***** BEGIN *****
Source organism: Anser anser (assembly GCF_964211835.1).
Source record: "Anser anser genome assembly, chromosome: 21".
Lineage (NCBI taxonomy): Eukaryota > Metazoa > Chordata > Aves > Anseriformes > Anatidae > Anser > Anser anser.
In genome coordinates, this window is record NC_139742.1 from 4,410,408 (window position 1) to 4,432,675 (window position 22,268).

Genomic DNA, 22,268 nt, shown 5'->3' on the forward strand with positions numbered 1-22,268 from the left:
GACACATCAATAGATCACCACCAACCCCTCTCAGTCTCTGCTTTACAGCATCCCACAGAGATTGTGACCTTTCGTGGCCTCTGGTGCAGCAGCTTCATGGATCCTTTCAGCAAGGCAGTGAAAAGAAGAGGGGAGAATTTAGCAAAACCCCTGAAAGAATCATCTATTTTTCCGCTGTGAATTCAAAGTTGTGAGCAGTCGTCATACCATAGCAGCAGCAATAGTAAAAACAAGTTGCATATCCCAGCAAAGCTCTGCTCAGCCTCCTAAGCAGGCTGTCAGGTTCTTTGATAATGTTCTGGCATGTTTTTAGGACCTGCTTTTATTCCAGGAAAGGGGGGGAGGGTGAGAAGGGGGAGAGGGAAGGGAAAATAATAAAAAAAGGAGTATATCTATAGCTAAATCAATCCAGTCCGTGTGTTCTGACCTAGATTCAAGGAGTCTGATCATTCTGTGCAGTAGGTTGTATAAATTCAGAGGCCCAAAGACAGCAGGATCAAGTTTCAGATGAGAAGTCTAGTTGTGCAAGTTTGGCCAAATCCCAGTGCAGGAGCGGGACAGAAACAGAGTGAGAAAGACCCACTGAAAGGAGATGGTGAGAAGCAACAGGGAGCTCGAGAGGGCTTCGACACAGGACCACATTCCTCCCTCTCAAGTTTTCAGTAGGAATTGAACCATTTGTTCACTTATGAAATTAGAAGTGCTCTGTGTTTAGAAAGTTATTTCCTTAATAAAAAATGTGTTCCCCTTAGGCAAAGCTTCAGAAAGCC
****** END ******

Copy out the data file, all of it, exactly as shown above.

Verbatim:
Source organism: Anser anser (assembly GCF_964211835.1).
Source record: "Anser anser genome assembly, chromosome: 21".
Lineage (NCBI taxonomy): Eukaryota > Metazoa > Chordata > Aves > Anseriformes > Anatidae > Anser > Anser anser.
In genome coordinates, this window is record NC_139742.1 from 4,410,408 (window position 1) to 4,432,675 (window position 22,268).

Genomic DNA, 22,268 nt, shown 5'->3' on the forward strand with positions numbered 1-22,268 from the left:
GACACATCAATAGATCACCACCAACCCCTCTCAGTCTCTGCTTTACAGCATCCCACAGAGATTGTGACCTTTCGTGGCCTCTGGTGCAGCAGCTTCATGGATCCTTTCAGCAAGGCAGTGAAAAGAAGAGGGGAGAATTTAGCAAAACCCCTGAAAGAATCATCTATTTTTCCGCTGTGAATTCAAAGTTGTGAGCAGTCGTCATACCATAGCAGCAGCAATAGTAAAAACAAGTTGCATATCCCAGCAAAGCTCTGCTCAGCCTCCTAAGCAGGCTGTCAGGTTCTTTGATAATGTTCTGGCATGTTTTTAGGACCTGCTTTTATTCCAGGAAAGGGGGGGAGGGTGAGAAGGGGGAGAGGGAAGGGAAAATAATAAAAAAAGGAGTATATCTATAGCTAAATCAATCCAGTCCGTGTGTTCTGACCTAGATTCAAGGAGTCTGATCATTCTGTGCAGTAGGTTGTATAAATTCAGAGGCCCAAAGACAGCAGGATCAAGTTTCAGATGAGAAGTCTAGTTGTGCAAGTTTGGCCAAATCCCAGTGCAGGAGCGGGACAGAAACAGAGTGAGAAAGACCCACTGAAAGGAGATGGTGAGAAGCAACAGGGAGCTCGAGAGGGCTTCGACACAGGACCACATTCCTCCCTCTCAAGTTTTCAGTAGGAATTGAACCATTTGTTCACTTATGAAATTAGAAGTGCTCTGTGTTTAGAAAGTTATTTCCTTAATAAAAAATGTGTTCCCCTTAGGCAAAGCTTCAGAAAGCC